Have you ever wondered why some people convey a sense of optimism, energy, or other positive feelings when they speak? Often it's a smile, or eye contact, or attentiveness with facial or another nonverbal cue that puts a ray of sunlight into a conversation.
Also though, it's the words we choose that help shape such feelings. Even after the passage of so many years, inspiring speakers like Martin Luther King Jr, Sir Winston Churchill, or several Kennedys, when read again, will inspire once more.
Within their words are images of light, upbeat rhythm, and invitations to a better future. It's all in the words. Or more precisely, it's what we find in the words. Beyond what words denote is the power we give to what they suggest.
When Churchill visualized the life of the world moving "forward into broad, sunlit uplands" or spoke of the "island home," which he called upon the British to defend, he rekindled treasured feelings of belonging, of place, and a life worth living. He brought to the foreground, in minds and hearts, some hope for what might be, amid the mayhem and misery of wartime realities.
This comes to mind vividly while reading and enjoying Thomas E. Ricks's intriguing dual-biography, Churchill & Orwell, The Fight for Freedom, alongside George Orwell's Homage to Catalonia.
Despite Churchill's own periodic challenges with what he called the "black dog" of depression, the positive power of his words somehow connected within neurons, delivering hope and purpose in himself and in others. Against this, the dark words of opponents looked off-putting, or plain, or sometimes even underwhelming.
Likewise, in George Orwell's writing, amid vivid descriptions of tough times and experiences in the Spanish Civil War, he projects a spirit of hope and possibility, for the ascent of human dignity from what the ramshackle human efforts in that war might be able to accomplish.
Today, it's still possible to find words of light, separated from the projected fantasies of carnage and apocalypse that appeal to those wired for conspiracy or other dark arts, like autocrats and their co-conspirators. Slogans like one seen on a t-shirt recently, "vax–over my dead body" will appeal to those wired for the dismal, dreary, and macabre; but anyone who respects facts will reflect on that cheery thought, and see the ironic inference about the destiny of the myopic.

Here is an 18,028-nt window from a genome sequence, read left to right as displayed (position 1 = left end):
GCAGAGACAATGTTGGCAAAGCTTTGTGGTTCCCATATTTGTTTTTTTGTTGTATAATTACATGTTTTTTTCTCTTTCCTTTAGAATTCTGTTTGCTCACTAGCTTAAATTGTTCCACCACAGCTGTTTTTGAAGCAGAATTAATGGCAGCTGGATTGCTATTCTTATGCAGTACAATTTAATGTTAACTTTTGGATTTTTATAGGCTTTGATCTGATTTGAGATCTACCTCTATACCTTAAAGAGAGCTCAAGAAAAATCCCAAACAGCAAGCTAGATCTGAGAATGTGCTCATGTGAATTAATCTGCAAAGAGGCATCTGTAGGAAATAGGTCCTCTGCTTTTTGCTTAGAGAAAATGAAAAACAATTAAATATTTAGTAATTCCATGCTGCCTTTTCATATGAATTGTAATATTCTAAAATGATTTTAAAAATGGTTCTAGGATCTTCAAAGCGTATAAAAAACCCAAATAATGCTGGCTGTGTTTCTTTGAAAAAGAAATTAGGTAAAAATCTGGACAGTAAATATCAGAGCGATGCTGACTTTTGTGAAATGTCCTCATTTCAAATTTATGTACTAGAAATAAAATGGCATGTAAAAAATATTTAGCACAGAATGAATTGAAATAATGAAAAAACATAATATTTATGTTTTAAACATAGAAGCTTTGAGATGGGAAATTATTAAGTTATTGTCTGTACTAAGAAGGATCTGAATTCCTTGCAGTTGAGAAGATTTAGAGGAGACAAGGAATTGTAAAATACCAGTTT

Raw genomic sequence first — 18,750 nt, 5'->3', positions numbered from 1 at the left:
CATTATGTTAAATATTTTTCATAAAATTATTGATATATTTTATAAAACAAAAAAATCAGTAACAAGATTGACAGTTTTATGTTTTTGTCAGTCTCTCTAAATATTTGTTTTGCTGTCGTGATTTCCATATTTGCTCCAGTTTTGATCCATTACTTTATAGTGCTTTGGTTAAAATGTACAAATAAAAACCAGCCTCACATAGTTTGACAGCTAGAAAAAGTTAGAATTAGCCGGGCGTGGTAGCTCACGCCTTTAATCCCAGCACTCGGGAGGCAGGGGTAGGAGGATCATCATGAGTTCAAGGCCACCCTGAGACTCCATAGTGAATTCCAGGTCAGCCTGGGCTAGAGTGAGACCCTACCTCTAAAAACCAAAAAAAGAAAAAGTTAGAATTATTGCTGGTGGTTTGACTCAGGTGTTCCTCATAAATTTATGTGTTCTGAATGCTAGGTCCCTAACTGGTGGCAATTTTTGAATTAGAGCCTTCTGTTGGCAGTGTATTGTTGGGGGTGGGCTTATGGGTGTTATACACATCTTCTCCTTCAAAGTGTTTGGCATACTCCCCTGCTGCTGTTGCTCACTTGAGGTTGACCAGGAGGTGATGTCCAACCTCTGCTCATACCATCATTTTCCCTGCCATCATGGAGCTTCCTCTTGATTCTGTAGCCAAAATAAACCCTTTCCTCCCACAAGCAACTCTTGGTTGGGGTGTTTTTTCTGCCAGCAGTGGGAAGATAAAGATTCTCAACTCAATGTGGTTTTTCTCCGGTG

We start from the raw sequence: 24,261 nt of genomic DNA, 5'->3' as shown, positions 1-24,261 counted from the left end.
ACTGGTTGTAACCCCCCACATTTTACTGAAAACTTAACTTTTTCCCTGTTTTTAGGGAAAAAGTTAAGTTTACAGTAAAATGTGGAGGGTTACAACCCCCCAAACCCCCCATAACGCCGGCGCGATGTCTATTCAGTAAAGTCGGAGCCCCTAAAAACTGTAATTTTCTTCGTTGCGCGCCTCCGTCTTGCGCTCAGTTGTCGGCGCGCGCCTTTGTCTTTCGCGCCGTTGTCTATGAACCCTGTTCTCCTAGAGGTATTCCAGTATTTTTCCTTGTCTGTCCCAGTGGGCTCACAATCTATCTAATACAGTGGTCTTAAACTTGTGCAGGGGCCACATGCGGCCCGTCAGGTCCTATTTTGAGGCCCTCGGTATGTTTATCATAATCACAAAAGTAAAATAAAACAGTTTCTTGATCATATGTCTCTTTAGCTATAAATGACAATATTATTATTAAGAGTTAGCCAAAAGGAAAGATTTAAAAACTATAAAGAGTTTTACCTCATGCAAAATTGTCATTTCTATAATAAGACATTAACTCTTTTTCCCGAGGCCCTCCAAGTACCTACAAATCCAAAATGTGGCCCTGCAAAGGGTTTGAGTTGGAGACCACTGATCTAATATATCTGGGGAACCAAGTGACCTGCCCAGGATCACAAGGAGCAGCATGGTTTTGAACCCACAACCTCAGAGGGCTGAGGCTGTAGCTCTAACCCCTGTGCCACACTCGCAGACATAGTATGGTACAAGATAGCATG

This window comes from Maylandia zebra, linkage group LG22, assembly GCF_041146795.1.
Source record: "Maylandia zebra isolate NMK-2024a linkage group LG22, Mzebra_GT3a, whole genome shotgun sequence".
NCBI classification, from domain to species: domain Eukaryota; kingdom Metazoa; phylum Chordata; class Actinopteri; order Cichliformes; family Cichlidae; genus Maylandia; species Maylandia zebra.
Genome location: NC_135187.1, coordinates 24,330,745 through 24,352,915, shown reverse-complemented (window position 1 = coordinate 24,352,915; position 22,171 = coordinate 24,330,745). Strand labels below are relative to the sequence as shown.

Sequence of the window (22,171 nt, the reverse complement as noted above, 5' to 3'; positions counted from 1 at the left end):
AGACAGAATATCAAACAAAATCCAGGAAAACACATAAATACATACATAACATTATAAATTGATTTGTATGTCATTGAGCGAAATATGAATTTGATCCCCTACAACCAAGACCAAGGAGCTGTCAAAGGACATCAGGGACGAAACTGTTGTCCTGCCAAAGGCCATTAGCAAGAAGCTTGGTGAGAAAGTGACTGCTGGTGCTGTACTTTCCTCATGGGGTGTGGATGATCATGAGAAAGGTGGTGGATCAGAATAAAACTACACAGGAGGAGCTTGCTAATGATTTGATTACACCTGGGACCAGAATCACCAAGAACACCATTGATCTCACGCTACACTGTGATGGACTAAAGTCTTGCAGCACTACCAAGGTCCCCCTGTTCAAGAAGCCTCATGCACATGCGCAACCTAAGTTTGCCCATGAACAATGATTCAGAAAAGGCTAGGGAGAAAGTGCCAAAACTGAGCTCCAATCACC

Shifting metaphors, if we are what we eat, it's reasonable to believe that we feel what we hear, see, and read. No great discoveries in neuroscience are needed to tell us that choosing the light and the bright matters, including the words around us. Through the words that we encounter and the words that we choose, we effectively "wire" our own world view.
So, here's a short-list of words in Orwell and Churchill that leapt from just the first pages of each, as they dealt with sombre scenes: Orwell, powerful, liking, affection, spirit, bridging the gulf, liked, stuck vividly, memory, special atmosphere; and, Churchill, repair, heroic, best troops, best trained, fought well, think of the future, safely back, very large and powerful.
Often, both narrated hard realities, yet their language was peppered with optimism. We should all feel free to use such words, to encourage others to use them, to add to a list to keep handy for frequent use; perhaps sometimes they can help build spirits, to navigate better paths whenever dark forces are in play. These are words that wear well, and have no use-by-date.
Of course, much more is at work in Orwell's and Churchill's language than just the presence of such words. They weren't just tossing together word-salad. Each deals with the difficult, yet is up-lifting. Each chose a place and purpose for every word in relation to others–creating patterns in syntax that shape minds and hearts. These are places to explore another time.
For now, Orwell and Churchill (and Ricks) are calling to more lighter and brighter, to enjoy.